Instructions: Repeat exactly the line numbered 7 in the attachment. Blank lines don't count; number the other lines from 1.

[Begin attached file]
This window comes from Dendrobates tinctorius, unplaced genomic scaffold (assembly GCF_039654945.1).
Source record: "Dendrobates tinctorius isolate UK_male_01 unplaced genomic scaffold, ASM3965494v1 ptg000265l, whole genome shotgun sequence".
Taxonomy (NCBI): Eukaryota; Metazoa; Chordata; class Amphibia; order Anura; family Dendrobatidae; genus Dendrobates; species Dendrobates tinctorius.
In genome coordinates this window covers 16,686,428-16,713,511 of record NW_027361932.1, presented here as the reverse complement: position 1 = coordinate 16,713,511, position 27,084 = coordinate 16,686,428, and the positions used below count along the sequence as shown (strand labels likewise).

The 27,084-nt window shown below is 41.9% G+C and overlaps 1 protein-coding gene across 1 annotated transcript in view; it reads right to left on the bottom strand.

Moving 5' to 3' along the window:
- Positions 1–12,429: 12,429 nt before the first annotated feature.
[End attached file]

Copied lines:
- Positions 1–12,429: 12,429 nt before the first annotated feature.